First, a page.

Women and Car’s Early Years

8 06 2017

Dale BertramWomen played a role in the history of the car.  Here are a few facts that are interesting to know!

1903 – Mary Anderson was granted a patent for the windshield wiper in 1903. The first windshield wiper was a swinging arm with a rubber blade that could be operated manually from inside the car. She first tried to sell her idea to a Canadian firm in 1905 but they decided it was “not of such commercial use as would warrant the undertaking of its sale.” Hmmm…big mistake!  Wipers became standard in cars by 1916.

1909 – Alice Huyler Ramsey, at age 22, drove cross country (3,800 miles) from New York to San Francisco. It took 59 days! Keep in mind that most of those miles were on unpaved roads and she didn’t have maps (those things we used before GPS!). Alice had to change 11 tires, repair a broken brake pedal, and clean spark plugs! She became the first woman inducted into the Automotive Hall of Fame.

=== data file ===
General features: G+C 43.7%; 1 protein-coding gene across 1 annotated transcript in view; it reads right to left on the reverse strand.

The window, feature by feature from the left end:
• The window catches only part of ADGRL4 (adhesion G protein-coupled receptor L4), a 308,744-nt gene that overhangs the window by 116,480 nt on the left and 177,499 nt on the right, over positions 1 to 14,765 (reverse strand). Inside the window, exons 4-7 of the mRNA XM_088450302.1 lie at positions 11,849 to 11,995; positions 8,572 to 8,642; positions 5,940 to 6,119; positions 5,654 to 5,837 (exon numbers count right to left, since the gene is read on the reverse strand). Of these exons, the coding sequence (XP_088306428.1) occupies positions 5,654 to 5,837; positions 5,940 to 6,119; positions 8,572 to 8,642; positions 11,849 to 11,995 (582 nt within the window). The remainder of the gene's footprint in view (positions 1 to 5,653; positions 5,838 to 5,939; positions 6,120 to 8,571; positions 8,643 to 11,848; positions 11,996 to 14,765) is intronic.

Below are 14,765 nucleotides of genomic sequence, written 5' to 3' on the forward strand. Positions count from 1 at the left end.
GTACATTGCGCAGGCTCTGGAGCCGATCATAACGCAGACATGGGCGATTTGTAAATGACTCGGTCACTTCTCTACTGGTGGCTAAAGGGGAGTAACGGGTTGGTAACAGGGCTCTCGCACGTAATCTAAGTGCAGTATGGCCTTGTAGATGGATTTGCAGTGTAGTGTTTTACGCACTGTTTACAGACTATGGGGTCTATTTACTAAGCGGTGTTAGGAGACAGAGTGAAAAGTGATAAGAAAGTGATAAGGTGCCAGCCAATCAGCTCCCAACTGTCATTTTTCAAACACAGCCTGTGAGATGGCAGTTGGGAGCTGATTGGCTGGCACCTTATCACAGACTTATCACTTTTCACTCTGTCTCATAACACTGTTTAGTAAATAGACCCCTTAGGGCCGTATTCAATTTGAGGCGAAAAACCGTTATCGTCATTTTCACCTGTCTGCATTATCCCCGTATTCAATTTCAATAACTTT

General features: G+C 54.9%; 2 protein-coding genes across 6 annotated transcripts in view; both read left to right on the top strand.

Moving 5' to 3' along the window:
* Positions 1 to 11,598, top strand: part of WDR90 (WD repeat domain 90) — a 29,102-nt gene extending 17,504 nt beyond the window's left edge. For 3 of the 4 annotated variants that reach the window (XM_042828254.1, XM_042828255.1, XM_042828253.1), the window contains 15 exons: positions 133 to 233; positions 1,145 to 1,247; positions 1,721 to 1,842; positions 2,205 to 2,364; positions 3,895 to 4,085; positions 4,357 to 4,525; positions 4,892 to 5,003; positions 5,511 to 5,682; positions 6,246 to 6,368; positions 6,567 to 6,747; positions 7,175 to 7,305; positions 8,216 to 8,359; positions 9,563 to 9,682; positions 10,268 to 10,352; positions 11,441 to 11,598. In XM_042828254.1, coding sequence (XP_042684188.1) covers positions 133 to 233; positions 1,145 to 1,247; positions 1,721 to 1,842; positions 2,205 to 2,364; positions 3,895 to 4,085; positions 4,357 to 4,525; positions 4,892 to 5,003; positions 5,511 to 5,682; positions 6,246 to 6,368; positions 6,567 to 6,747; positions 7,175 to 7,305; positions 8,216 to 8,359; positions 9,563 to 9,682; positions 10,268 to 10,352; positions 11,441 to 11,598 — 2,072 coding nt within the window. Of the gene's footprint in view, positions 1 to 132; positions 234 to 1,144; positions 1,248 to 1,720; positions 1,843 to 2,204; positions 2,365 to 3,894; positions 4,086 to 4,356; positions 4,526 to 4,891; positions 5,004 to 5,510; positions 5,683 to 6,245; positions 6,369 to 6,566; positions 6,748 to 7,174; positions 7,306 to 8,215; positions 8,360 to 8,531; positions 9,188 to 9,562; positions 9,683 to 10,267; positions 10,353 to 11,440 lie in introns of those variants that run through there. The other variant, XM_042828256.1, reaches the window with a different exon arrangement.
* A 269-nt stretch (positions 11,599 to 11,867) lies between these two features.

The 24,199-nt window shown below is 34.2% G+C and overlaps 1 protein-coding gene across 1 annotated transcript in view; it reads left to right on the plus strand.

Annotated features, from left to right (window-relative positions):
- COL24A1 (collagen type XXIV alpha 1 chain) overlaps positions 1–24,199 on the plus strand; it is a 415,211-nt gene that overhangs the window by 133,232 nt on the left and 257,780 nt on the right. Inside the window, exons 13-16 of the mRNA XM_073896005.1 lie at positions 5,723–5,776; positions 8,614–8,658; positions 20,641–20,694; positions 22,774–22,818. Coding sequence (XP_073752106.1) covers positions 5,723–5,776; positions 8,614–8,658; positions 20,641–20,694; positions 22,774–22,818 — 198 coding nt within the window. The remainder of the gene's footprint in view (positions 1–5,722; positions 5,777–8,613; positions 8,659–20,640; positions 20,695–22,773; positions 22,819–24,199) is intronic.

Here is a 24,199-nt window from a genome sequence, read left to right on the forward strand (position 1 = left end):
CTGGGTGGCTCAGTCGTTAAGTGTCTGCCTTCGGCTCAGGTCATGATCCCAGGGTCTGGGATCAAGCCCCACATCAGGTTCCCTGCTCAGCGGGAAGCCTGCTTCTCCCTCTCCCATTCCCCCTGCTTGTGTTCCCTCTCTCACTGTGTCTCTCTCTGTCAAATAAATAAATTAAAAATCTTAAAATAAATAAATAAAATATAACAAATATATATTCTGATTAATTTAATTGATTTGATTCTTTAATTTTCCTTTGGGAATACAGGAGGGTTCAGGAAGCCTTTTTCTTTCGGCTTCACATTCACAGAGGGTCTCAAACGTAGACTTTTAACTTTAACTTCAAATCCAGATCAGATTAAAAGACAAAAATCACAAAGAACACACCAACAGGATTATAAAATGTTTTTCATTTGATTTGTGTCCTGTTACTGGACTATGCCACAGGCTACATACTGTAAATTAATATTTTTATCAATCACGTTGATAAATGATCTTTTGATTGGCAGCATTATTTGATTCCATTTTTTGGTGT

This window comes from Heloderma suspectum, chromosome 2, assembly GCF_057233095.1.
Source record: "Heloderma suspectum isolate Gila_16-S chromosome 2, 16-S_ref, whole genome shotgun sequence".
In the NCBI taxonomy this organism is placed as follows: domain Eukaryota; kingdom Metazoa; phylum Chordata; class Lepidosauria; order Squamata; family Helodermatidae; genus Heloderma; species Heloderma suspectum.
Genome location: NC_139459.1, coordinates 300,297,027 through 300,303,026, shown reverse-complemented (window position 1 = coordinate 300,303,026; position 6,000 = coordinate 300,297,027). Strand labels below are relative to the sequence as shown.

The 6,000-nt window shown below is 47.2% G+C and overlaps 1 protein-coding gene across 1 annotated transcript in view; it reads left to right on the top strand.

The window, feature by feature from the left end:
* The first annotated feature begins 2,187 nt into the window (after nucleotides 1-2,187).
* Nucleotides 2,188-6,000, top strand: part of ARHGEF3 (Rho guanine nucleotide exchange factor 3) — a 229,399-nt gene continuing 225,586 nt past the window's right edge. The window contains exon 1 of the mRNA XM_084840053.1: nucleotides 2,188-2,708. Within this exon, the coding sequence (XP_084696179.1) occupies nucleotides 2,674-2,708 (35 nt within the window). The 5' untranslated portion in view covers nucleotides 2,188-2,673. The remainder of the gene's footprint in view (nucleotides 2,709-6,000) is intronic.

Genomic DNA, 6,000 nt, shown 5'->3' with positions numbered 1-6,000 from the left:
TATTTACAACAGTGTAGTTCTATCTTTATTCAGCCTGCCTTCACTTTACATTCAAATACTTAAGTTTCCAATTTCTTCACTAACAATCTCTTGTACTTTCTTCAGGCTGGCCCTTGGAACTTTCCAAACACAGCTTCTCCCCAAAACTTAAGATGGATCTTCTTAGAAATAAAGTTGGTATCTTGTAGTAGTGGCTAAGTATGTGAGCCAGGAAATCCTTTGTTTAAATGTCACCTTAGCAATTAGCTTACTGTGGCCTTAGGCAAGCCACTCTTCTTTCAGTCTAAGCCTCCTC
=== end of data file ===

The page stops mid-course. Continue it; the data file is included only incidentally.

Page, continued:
1913 – Can’t imagine a car without turn signals or brake lights?  Isn’t it annoying to drive behind someone without them? Silent film star, Florence Lawrence certainly felt they were necessary.  She invented an “auto signaling arm” which was activated by pressing a button.  It would raise or lower an arm that had a sign, showing which way the driver was turning. When the driver wanted to stop, a “stop sign” would pop up.

1915 – Wilma K. Russey became the first female New York City taxi driver…on New Year’s Day!  She dressed very elegantly as a taxi driver and was also an expert (and stylish) auto mechanic.

1943 – Helene Rother became the first female automotive designer. She was hired by General Motors to create stylish and glamourous interior designs for cars. Helene was the first woman to address the Society of Automotive Engineers and was awarded the Jackson Medal for excellence of design.

The next time you use your wiper blades, turn signals or brake lights…think of these innovative women!

 

 

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